Spotlight on Smallholders: Creating Shared Value in Global Supply Chains
By Paul Rice
Smallholder farmers are the backbone of our global food systems. According to the FAO, small-scale family farming accounts for 80% of all farms in Latin America and the Caribbean. Yet most smallholders are living in conditions of extreme poverty. Though they’re the most valuable contributor in global supply chains, they’re also the least valued and least understood. That’s why the AgroLAC 2025 platform is unique. It’s a way for multiple players—from lenders to businesses to certifiers—to join together to bring voice and focus to the invisible majority.
Anyone involved in AgroLAC knows key challenges in smallholder farming: lack of access to markets, lack of access to finance, low productivity, no technical support, vulnerability to middle men, market volatility, and climate change. The climate change factor is especially significant. A new study from CIAT concludes that as climate change worsens, less and less land will be suitable for growing things like Arabica coffee. Who are the primary producers for Arabica? Millions of smallholder farmers. Right now, climate change is rendering lower altitude coffee lands “unsuitable” for production, putting strain on smallholder growers already struggling to cope with market volatility, decreasing yields, increasing pest activity and natural disasters, and inter-generational cycles of poverty.
The time to find meaningful solutions for smallholders is now, and in many cases Fair Trade can be an important starting place. Though Fair Trade is by no means a panacea for all challenges in agriculture, it is a proven market-based approach to deliver financial resources directly into the hands of farmers, for supporting long-term community development, and for convening actors across entire supply chains. This happens in a few key ways:
- Market Access: Earning Fair Trade certification allows smallholders to access vibrant, global markets of conscious consumers. Not only do smallholders get connected with buyers looking for sustainably-sourced products, they also gain access to a vast network of experts to increase quality, production, and forward-thinking stewardship of natural resources.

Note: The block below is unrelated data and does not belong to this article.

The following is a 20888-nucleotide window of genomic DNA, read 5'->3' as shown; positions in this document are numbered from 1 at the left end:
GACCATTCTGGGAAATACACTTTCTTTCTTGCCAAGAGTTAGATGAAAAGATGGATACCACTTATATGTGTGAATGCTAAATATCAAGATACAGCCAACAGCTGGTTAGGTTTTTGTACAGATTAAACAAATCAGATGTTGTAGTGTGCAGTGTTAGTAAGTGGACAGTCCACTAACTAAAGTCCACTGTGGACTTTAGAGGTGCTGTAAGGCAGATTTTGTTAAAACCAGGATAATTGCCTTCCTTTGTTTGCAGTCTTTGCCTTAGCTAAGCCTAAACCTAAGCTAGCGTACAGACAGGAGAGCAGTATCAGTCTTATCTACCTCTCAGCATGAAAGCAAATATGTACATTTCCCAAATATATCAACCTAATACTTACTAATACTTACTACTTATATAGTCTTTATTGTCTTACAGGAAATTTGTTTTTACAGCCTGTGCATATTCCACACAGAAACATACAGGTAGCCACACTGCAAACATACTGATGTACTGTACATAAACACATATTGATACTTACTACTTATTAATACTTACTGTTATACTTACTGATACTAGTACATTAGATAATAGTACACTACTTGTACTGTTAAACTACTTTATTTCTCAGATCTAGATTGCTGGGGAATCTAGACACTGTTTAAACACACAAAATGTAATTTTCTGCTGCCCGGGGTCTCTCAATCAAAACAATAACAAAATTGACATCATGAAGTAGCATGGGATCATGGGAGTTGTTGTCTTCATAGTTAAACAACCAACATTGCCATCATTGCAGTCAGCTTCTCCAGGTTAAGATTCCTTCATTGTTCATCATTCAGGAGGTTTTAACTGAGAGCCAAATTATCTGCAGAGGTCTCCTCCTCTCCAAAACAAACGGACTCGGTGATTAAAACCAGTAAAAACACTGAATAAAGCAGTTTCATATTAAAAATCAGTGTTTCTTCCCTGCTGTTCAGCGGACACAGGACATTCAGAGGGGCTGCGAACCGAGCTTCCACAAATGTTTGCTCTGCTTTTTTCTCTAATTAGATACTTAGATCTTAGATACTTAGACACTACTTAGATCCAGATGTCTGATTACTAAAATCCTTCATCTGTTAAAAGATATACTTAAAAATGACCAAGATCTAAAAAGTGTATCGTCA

- Financial Stability: Fair Trade farmers always earn additional income. This happens through the Fair Trade Minimum Price and the Community Development Premium.
- The Minimum Price is a safety net—a guaranteed floor price that ensures a minimum payment when the market dips too low. It also serves as collateral to anchor lending to cooperatives, which is a big deal in small-scale agriculture.
- The Fair Trade Community Development Premium provides additional income to farmers with every sale. In coffee, it’s $0.20/lb. In cocoa it’s $200/MT. A democratically elected farmer committee then decides how to spend the money on needs identified by their home communities.
- Improving Production Practices: To become Fair Trade Certified, smallholders must meet and adhere to a rigorous set of social, environmental, and economic standards. These standards create meaningful change in the lives of growers and on the land they work. As incentive, their Fair Trade certificate opens doors to markets & buyers, finance, and a long-term strategy for development.
We know that Fair Trade works best in collaboration with all players in supply chains including consumers. By working closely with NGOS, lenders, and service providers, Fair Trade growers can truly maximize the impact of certification. In this sense, Fair Trade can be thought of as a network, a convener, and an access point to millions of smallholder farmers who are eager to engage in innovative new initiatives. I envision AgroLAC operating in a similar way—a platform for cross-sectorial collaboration, creating an environment where smallholder farmers not only survive, but thrive. Fair Trade USA looks forward to being part of this journey with AgroLAC.